Refusing to apply that word for the past week has brought power and freedom and broadened my input. Previously, there were perspectives of which I would have never have been aware because they arose from a cultural spaces I found unacceptable on account of my own prejudices. I learned to hear, to build relationships with, to be ministered to, and to be enriched by those outside my metropolitan New York culture and Reformed theological lens. Initially, I chose the word unacceptable with an internal focus, trying to stop viewing myself as unacceptable. However, as the week went on, I discovered I had also been applying it harmfully to some of those around me.

Internally, catching and correcting myself when I applied unacceptable to my own thoughts, words, and actions reminded me that I have been made in God’s image and who I am is part of God’s ministry to others though me. If I can stop worrying that my actions reveal my unacceptability to others, I acquire freedom for new ventures, including actions that make me more visible. Specifically, removing the fear of being deemed unacceptable enabled me this week to offer myself to my Presbytery for service as a Ruling Elder commissioned to pastoral service. Also, I gained the courage to submit a piece I wrote for publication and have received notice that it will be published in a few weeks.

Also, I just relaxed more. Gone was the tension of waiting for the other shoe to drop. I have become more able to address real concerns, like my difficulty in finishing things I have started or agreed to do. Because I am no longer focused on defending myself from others who might discover my unacceptability, I can address areas I need to improve.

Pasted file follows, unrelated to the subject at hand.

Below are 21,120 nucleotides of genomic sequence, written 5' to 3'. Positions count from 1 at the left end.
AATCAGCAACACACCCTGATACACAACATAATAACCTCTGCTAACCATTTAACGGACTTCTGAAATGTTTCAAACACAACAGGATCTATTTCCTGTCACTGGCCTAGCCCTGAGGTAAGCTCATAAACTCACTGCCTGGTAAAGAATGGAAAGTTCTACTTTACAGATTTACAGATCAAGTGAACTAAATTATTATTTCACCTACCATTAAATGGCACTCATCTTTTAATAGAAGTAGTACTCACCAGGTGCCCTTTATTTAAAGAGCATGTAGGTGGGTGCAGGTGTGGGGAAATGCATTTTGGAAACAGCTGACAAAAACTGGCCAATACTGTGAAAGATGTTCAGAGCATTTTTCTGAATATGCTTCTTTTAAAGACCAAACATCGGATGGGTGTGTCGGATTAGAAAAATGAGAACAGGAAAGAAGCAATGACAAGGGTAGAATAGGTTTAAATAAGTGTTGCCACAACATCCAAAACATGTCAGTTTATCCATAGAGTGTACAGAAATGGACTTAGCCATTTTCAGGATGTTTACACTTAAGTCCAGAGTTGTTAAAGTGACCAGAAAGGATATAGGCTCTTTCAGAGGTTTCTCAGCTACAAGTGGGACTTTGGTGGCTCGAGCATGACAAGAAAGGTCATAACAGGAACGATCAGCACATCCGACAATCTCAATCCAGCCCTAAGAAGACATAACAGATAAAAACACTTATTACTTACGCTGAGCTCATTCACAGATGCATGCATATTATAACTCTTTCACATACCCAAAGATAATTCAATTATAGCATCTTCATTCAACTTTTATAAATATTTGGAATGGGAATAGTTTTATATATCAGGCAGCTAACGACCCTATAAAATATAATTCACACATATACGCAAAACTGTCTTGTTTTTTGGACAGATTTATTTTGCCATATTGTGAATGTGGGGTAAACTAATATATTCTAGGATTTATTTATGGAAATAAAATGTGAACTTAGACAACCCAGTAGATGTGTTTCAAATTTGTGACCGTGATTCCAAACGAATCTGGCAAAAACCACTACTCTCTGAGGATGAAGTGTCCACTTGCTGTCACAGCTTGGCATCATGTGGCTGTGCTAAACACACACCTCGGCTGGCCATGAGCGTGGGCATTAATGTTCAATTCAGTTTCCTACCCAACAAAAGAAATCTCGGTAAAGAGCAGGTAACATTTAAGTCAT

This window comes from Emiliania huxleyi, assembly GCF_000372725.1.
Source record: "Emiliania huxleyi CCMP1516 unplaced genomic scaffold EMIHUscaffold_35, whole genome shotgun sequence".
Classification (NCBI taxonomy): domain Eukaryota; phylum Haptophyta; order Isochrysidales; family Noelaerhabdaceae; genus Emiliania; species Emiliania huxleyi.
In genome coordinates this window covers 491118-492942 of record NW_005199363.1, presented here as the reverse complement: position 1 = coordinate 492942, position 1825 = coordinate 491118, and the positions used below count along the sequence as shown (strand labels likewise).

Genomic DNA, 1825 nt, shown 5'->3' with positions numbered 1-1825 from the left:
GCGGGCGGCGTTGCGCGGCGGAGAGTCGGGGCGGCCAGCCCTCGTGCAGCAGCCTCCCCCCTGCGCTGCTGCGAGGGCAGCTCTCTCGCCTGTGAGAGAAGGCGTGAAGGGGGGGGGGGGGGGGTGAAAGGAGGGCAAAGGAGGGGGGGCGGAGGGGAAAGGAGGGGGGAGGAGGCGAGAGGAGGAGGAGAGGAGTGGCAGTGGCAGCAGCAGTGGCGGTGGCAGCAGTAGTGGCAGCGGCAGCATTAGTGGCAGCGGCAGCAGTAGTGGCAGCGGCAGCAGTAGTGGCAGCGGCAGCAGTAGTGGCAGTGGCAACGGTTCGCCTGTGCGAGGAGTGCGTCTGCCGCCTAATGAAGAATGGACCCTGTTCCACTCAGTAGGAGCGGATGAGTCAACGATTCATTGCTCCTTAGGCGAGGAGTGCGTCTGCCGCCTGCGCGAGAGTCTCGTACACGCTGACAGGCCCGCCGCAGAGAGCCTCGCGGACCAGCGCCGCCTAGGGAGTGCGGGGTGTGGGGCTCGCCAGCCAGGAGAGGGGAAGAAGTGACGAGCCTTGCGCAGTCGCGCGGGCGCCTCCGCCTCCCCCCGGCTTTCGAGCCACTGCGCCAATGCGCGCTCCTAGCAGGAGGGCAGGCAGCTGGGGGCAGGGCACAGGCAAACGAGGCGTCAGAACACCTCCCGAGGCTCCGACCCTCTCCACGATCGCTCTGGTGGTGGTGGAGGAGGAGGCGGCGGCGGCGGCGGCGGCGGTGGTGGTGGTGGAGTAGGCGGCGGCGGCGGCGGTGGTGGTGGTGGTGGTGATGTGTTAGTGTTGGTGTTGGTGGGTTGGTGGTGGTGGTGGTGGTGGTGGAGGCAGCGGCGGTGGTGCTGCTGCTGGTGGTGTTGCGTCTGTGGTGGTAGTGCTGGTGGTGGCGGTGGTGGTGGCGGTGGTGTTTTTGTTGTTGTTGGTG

Thank you for the opportunity to rid my life of this powerfully destructive concept. Unacceptability is no longer acceptable in my life.



Giving up the word “depressed” for a week made me much more aware of how we use the word, not just in my own vocabulary, but in our common social discourse. Over the week I heard friends and colleagues talk about being “depressed.”

I read an author who spoke of being visited by his familiar old “demon of depression.” I noticed that when I use the word, there is usually a more accurate and more specific word that describes how I am feeling or what I am experiencing. When I talk about my feelings and experiences rather than an abstract diagnosis (“depressed”) I feel empowered and capable.

Using the word “depressed” is more likely to lead to a sense of affliction, like the author who spoke of being visited by the “demon of depression.” On the other hand, when I described the project of giving up this word to a wise spiritual counselor, he spoke of depression as actually depressing aspects of ourselves. We depress and slow down our reactions and feelings as a defense agains the intensity of life. All good food for reflection.